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Our Sporting Lives And Times with Gerry McElhinney - ‘It was great to keep a clean sheet against Germans... we weren’t under the cosh and we won it 1-0, it really was a brilliant result’



Proud career: Gerry McElhinney with some of his Northern Ireland international caps

Proud career: Gerry McElhinney with some of his Northern Ireland international caps

Many talents: Gerry playing Gaelic football in 1975

Many talents: Gerry playing Gaelic football in 1975

Bowing out: Gerry (right) playing for Peterborough United, where he finished his football career

Bowing out: Gerry (right) playing for Peterborough United, where he finished his football career

Legends: Gerry McElhinney (back row, fourth from left) with the Northern Ireland side in 1981 after facing Israel

Legends: Gerry McElhinney (back row, fourth from left) with the Northern Ireland side in 1981 after facing Israel

Proud career: Gerry McElhinney with some of his Northern Ireland international caps

Being thrust into your international debut would fill even some of the steeliest sportsmen with nerves.

When you’re lining up against West Germany in their own backyard with talent oozing from a squad that had been World Cup finalists just 16 months earlier, you could be forgiven for quaking in your football boots.

In November 1983 Gerry McElhinney was a late comer to international football at the age of 27, but had a wealth of sporting experience behind him. Facing the likes of Harald Schumacher, Uli Stielike, Lothar Matthaus and Karl-Heinz Rummenigge in the hotbed of Hamburg was just another step on a journey that had already taken him to Croke Park and the United States as a Gaelic footballer.

McElhinney had collected back-to-back Ulster Championship honours with Derry in his teens and received an All Star in 1975 too before going on to win Mid-Ulster boxing titles at two weights.

No wonder the man from the small village of Park in Co Londonderry simply took his dream debut in international football in his stride.

“Billy Bingham said he was thinking of playing me, but I think he was afraid of scaring me,” said McElhinney.

“When he named me in the team I wasn’t overawed. I’d Jimmy Nicholl on one side of me, Mal Donaghy on the other and Pat Jennings, who was the best goalkeeper in the world at the time, behind me. I thought I was safe as houses.

“If someone had said to me five years earlier that I would be playing against Karl-Heinz Rummenigge I’d have thought they’d been on the drink!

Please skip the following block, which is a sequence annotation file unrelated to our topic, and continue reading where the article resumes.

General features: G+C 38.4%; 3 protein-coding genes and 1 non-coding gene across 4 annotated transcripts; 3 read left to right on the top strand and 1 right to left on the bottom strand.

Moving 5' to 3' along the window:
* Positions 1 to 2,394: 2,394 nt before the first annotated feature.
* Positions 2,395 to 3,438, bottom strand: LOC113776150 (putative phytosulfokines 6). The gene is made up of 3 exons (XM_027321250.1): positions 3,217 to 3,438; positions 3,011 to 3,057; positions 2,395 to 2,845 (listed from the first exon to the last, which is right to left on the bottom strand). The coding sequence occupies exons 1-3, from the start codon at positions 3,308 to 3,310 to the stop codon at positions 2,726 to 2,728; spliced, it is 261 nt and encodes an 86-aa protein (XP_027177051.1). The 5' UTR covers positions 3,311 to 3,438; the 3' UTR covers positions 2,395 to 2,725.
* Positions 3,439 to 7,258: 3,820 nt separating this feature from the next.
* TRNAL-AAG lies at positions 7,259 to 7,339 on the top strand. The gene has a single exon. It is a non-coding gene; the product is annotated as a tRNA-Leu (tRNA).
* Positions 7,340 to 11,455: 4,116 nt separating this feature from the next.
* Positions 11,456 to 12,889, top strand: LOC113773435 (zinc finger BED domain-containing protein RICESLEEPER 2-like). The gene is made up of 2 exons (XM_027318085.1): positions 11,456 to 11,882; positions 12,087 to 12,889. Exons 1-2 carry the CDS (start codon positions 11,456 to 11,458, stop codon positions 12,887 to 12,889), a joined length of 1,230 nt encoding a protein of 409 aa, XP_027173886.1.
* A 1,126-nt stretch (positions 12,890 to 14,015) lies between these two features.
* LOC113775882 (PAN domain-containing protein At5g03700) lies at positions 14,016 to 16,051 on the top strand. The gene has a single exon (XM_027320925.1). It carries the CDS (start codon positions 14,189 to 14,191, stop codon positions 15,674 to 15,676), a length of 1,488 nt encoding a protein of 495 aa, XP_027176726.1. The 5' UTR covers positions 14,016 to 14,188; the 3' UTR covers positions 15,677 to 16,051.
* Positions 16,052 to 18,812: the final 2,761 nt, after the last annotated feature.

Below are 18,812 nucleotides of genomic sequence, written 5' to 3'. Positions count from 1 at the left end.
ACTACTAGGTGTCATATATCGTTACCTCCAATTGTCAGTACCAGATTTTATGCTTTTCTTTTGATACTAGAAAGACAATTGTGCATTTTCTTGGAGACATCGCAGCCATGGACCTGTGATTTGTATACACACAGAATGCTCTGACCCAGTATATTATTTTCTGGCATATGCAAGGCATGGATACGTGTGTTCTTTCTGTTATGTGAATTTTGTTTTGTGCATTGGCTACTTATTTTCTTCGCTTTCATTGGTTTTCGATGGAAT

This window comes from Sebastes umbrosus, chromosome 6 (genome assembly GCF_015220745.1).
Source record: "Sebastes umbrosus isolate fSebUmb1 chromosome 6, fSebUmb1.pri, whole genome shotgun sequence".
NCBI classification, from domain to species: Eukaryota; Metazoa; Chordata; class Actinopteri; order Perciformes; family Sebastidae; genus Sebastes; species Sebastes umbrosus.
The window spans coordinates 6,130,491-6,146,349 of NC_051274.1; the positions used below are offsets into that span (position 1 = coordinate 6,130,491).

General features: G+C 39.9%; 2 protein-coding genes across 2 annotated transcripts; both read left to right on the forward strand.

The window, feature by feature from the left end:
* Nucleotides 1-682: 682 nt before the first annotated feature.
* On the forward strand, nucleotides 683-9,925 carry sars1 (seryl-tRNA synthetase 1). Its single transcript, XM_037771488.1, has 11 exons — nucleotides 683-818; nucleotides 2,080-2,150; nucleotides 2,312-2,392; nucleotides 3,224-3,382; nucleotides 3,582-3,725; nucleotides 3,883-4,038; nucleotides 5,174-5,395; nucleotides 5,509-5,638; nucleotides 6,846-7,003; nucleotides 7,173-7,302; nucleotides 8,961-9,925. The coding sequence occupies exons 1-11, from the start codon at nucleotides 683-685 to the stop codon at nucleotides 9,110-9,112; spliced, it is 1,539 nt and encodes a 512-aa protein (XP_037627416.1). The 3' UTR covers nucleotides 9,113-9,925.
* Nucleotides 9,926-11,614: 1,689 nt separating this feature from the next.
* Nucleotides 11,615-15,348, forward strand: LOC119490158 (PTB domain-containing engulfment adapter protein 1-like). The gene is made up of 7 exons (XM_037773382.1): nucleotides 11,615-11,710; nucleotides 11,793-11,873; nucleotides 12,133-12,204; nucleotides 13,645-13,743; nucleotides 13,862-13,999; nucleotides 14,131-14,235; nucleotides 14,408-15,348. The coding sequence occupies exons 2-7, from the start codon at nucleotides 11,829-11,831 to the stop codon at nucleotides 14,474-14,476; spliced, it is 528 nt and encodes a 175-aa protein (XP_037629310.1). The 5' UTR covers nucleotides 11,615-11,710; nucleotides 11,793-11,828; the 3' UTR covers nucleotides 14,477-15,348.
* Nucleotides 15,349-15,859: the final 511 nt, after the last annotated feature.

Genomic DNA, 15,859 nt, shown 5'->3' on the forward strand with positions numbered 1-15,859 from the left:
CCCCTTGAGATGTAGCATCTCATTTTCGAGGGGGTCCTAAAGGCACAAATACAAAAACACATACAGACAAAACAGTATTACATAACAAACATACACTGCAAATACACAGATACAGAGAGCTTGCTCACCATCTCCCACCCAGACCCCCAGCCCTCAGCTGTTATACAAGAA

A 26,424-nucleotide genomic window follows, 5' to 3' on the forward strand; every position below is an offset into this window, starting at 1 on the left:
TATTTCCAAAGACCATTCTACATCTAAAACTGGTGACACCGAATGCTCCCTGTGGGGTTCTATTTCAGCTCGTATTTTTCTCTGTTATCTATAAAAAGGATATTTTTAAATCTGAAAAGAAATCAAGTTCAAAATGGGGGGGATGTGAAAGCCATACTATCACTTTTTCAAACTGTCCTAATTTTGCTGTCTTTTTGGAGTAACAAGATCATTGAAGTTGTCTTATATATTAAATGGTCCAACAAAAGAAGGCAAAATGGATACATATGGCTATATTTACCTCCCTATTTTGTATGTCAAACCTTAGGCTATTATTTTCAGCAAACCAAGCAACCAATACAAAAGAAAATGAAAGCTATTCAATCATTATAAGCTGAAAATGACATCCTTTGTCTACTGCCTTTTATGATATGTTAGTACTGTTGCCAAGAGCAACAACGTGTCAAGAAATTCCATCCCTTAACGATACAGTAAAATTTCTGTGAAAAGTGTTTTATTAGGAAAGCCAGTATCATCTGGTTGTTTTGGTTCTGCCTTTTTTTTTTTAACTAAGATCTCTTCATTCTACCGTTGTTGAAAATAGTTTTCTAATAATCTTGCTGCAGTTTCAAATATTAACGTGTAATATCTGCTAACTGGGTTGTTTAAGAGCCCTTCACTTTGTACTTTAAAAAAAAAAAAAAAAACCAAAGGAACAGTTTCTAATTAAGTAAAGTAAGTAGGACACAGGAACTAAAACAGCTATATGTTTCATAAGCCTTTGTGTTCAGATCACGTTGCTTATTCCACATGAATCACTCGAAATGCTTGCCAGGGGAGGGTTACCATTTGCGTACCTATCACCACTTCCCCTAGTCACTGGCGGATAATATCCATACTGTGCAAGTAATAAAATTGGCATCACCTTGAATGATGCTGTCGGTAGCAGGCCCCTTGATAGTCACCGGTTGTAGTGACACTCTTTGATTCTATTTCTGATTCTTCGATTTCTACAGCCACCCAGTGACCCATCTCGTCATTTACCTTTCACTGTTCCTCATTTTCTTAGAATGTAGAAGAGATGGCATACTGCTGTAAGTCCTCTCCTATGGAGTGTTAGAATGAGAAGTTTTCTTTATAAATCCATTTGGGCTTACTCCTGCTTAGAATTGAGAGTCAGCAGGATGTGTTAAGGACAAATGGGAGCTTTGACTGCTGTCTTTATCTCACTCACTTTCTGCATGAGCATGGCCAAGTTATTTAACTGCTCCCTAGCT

“It was great to keep a clean sheet against the Germans.

“Jimmy Nicholl cleared one off the line, but it wasn’t a smash-and-grab job and we weren’t under the cosh.

“Norman Whiteside scored to win the game 1-0 and it was really a brilliant result, but it didn’t sink in at the time and I didn’t realise how tight it was at the top of the group and how big a result it was until a few days later when the Germans scored a late goal to beat Albania to qualify for the European finals ahead of us on goal difference.”

McElhinney’s meandering sporting journey started close to home and even as a teenager it was his varied talents that helped him progress quickly, even if he was a relatively late starter.

“I went to Intermediate school in Claudy at 11-years-old and started playing basketball, football and Gaelic football,” said McElhinney, who turns 63 later this month and is now based close to Derby.

“I joined Banagher, my local club and played in the schools and minor teams for the district when I was 14.

“I’d just turned 18 when I made my debut for the Derry county team. Frankie Kearney was the manager and I’d just come back from being at Celtic so I thought I was going to be on the bench, but because of my fitness I started the match. It felt fairly easy to me because of that fitness.

“Derry had a really good team then. Players like Sean O’Connell, Seamus Lagan, Peter Stevenson were 10 years older than me, but they all made me feel like part of what was just a big family.

“We had great success with two Ulster titles, taking us to two All-Ireland semi-finals.

“I was in my teens and I didn’t really think about what we were achieving. I just went with the flow. I’ve always been like that. I just got on with it.

“We’d a wee bit of success, but I still went back to work on Monday morning.

“We could maybe have achieved more. We lost out on an All-Ireland title, but I didn’t have any regrets. Derry did win it late when I wasn’t playing, but I was there to see them.”

Gerry still has strong ties with GAA. His sister is married to Derry legend Anthony Tohill and he regularly watches nephew Anton playing Australian Rules on television after he joined Collingwood.

McElhinney encountered a number of iconic managers and coaches during his career.

One, who he never actually played for, was indirectly responsible for him becoming a winner in another sporting field.

He never made the breakthrough at Celtic, but Jock Stein still influenced him becoming a champion.

“The boxing just started as a bit of fun. The Gaelic players were doing it for a bit of extra training. We trained in this shack behind a shop in Dungiven that had all the equipment in it,” he said.

“I did it because others did it and I enjoyed the boxing.

“I wasn’t giving it much thought, but I went on to fight in the Mid-Ulster Championships and Ulster Championships.

“I was doing it for three or four years and when I went over to Celtic Jock Stein wanted to build me up and to put on weight. He had me drinking Guinness and I ended up moving up from welterweight to middleweight and that’s when I won a Mid-Ulster title.”

At the same time as he was enjoying success on the Gaelic football pitch and in the boxing ring, the sport that would see McElhinney forge a professional career was just starting.

He joined Dungiven United as a 14-year-old shortly after their formation and will come home to join some of his old team-mates at their 50th anniversary dinner in a few weeks time.